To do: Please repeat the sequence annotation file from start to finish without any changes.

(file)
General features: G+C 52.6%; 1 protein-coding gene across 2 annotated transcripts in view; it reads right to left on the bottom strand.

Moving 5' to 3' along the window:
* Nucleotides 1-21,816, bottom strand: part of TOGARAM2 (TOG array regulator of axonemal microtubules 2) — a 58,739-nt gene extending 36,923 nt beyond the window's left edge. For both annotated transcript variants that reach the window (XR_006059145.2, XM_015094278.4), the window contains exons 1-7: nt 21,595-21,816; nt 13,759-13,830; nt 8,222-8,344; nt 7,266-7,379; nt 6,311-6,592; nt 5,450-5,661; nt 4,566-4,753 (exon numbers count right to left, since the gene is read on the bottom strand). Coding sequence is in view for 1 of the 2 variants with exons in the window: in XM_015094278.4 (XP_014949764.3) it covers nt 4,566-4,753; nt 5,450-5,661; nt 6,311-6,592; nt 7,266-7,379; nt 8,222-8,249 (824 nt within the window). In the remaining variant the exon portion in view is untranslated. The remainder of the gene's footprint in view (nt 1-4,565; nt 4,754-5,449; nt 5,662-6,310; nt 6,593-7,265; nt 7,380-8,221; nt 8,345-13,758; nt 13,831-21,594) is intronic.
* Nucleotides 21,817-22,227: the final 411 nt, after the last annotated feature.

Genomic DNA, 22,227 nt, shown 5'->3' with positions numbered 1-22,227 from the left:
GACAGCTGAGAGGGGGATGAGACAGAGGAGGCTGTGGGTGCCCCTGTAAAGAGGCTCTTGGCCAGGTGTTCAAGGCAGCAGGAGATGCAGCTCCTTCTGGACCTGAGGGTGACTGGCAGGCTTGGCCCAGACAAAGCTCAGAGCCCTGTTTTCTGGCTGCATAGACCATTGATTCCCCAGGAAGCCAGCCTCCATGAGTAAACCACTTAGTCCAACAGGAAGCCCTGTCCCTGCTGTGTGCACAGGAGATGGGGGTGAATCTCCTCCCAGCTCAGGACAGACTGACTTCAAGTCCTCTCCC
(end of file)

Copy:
General features: G+C 52.6%; 1 protein-coding gene across 2 annotated transcripts in view; it reads right to left on the bottom strand.

Moving 5' to 3' along the window:
* Nucleotides 1-21,816, bottom strand: part of TOGARAM2 (TOG array regulator of axonemal microtubules 2) — a 58,739-nt gene extending 36,923 nt beyond the window's left edge. For both annotated transcript variants that reach the window (XR_006059145.2, XM_015094278.4), the window contains exons 1-7: nt 21,595-21,816; nt 13,759-13,830; nt 8,222-8,344; nt 7,266-7,379; nt 6,311-6,592; nt 5,450-5,661; nt 4,566-4,753 (exon numbers count right to left, since the gene is read on the bottom strand). Coding sequence is in view for 1 of the 2 variants with exons in the window: in XM_015094278.4 (XP_014949764.3) it covers nt 4,566-4,753; nt 5,450-5,661; nt 6,311-6,592; nt 7,266-7,379; nt 8,222-8,249 (824 nt within the window). In the remaining variant the exon portion in view is untranslated. The remainder of the gene's footprint in view (nt 1-4,565; nt 4,754-5,449; nt 5,662-6,310; nt 6,593-7,265; nt 7,380-8,221; nt 8,345-13,758; nt 13,831-21,594) is intronic.
* Nucleotides 21,817-22,227: the final 411 nt, after the last annotated feature.

Genomic DNA, 22,227 nt, shown 5'->3' with positions numbered 1-22,227 from the left:
GACAGCTGAGAGGGGGATGAGACAGAGGAGGCTGTGGGTGCCCCTGTAAAGAGGCTCTTGGCCAGGTGTTCAAGGCAGCAGGAGATGCAGCTCCTTCTGGACCTGAGGGTGACTGGCAGGCTTGGCCCAGACAAAGCTCAGAGCCCTGTTTTCTGGCTGCATAGACCATTGATTCCCCAGGAAGCCAGCCTCCATGAGTAAACCACTTAGTCCAACAGGAAGCCCTGTCCCTGCTGTGTGCACAGGAGATGGGGGTGAATCTCCTCCCAGCTCAGGACAGACTGACTTCAAGTCCTCTCCC